Subject: I have found a DVD that I think you would enjoy
|The Tragedy of the Munich Games|
Actors: Peter Jennings, Jim McKay, Roone Arledge
Genres: Sports, Documentary
A documentary look at the story told in Steven Spielberg's simultaneously released drama MUNICH, this release compiles much of the news footage taken during the 1972 Olympics hostage crisis. The world watched with bated br... more »
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Nicholas A. Ziinojr | ridge, new york United States | 11/06/2006
(5 out of 5 stars)
"Ignore the one-star review above.This excellent documentary is not intended to be a deep exploration of why Munich happened.You can find that in the magnificent "One Day In September".This powerful film is
nothing more than a look at the events of September 5,1972 as covered
(brilliantly)by ABC,and the emotional memories of those who did it.
On that level,it succeeds.You will experience everything you felt that day-shock,anger,resentment.The film brilliantly intrecuts ABC's actual broadcast footage and powerful new interviews with some of the people involved.You see how the events continue to haunt them today,especially Jim McKay,who so masterfully led ABC's coverage and had one of the most powerful and memorable moments in television history when he delivered the bad news and said simply,"They're all gone".That is something you don't forget,and it's here.This is a great documentary that should be seen."
John V. Scagliotti | New Jersey | 03/13/2006
(5 out of 5 stars)
"There has been alot of talk about this incident whenever the Olympic roll around, but this disc gives some great coverage about what had happened. If you are looking for a DVD that gives all the behind the scenes, this is the DVD for you."
Caraculiambro | La Mancha and environs | 05/05/2007
(3 out of 5 stars)
"What you're looking at here is an hour-long documentary broadcast a few years ago by ABC News on the infamous kidnapping and murder of 11 members of the Israeli olympic team in Munich in 1972, an event which many commentators have cited as marking the birth of international terrorism.
A passable effort, it features interviews with many people who were involved in the action (no Palestinians, though), from retired German police officers, to Peter Jennings, to the orphans of the slain athletes. There is also plenty of news footage taken from broadcasts of the time. But, perhaps mercifully, there are no "re-enactments" with costumed actors, a common phenomenon in such documentaries these days.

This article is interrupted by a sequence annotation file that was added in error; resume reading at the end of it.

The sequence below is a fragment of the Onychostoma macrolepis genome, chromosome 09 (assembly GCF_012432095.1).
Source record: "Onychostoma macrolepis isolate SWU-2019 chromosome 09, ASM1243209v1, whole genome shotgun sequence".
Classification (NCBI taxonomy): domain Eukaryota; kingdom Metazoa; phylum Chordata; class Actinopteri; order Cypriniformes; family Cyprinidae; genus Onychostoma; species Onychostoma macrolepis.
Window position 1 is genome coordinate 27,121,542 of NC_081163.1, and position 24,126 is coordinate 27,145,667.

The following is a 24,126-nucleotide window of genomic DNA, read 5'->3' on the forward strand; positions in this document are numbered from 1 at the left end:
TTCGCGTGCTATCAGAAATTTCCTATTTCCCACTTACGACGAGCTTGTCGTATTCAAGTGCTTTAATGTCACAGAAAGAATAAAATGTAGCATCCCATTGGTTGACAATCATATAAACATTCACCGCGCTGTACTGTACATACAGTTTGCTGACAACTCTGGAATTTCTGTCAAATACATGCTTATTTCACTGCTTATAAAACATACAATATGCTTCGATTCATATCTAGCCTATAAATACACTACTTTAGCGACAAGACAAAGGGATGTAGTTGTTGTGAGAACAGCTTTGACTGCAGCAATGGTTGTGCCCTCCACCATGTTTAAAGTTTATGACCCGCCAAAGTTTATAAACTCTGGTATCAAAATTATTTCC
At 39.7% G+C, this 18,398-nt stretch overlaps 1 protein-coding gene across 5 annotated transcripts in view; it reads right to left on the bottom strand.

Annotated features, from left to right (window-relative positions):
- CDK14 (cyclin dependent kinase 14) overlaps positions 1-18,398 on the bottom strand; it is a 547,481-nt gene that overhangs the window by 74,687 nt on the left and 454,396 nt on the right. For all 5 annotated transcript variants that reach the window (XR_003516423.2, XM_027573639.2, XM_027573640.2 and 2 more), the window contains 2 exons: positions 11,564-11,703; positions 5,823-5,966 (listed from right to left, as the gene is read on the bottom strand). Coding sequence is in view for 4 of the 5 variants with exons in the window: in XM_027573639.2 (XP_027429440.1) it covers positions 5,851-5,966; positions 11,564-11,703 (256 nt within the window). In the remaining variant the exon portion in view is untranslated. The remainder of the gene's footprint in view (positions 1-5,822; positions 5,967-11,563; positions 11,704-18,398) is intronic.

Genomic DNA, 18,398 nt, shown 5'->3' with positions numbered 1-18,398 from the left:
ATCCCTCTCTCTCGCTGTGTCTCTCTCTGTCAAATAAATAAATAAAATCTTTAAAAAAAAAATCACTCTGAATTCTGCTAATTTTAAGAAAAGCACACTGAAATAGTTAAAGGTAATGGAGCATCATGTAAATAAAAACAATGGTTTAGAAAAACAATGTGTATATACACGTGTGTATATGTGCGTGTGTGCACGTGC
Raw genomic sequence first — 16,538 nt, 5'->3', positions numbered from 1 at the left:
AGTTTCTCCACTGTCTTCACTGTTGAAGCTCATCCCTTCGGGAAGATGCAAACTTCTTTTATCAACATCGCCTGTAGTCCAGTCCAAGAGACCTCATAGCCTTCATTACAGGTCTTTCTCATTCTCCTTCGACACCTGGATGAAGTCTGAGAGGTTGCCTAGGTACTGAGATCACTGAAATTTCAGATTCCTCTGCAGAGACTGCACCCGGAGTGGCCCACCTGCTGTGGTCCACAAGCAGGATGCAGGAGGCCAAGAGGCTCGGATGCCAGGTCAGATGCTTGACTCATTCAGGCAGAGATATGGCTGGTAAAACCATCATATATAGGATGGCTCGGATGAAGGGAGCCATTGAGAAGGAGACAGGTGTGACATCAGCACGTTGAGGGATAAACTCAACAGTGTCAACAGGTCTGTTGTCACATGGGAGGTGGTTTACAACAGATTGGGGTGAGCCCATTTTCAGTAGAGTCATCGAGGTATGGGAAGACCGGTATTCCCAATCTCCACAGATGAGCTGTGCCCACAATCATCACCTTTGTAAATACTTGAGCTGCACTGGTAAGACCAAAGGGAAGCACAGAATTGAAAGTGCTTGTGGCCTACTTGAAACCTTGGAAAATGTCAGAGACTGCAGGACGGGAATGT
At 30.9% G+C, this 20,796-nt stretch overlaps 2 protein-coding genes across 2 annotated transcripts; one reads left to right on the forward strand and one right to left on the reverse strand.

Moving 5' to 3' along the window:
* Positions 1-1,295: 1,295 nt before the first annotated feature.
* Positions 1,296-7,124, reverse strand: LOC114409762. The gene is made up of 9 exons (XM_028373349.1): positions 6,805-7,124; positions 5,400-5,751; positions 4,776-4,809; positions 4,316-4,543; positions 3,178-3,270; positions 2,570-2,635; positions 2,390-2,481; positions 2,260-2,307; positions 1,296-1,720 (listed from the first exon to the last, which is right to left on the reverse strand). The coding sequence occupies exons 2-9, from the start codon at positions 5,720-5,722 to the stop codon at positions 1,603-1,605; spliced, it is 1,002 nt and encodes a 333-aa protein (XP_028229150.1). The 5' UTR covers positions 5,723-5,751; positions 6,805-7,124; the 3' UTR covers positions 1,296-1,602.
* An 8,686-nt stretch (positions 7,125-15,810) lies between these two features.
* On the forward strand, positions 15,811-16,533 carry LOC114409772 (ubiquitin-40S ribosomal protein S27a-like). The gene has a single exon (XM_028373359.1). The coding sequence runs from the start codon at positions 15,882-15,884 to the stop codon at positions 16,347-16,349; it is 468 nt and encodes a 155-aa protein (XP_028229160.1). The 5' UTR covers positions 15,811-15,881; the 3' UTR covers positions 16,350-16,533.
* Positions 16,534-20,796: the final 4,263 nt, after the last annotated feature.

As with many products of the mainstream media, you can count on this documentary to totally fail to clarify what was really going on: why did those Palestinian gunmen think it okay to to murder a bunch of Jews? Why were they so angry? What did they want? How did this situation come to be? The viewer is left to fill in the blanks for himself.
What's most hilarious (albeit in a sick way) is the lack of interviews of virutally any Arabs on the matter. This is because, despite the saccharine, conciliatory conclusion of the documentary (in which we are treated to recent footage of the orphans of the murdered athletes applauding the Palestinian olympic team), to this day, the average Arab considers what happened in Munich in 1972 a great victory. When the surviving terrorists were shipped back to Libya after only a couple of months of captivity in Germany, they were hailed as conquering heroes. And that was just Libya!
Knowing this, producers were evidently hard-pressed to find any Arabs that would speak of Munich 1972 in condemnatory terms. In the end, they couldn't."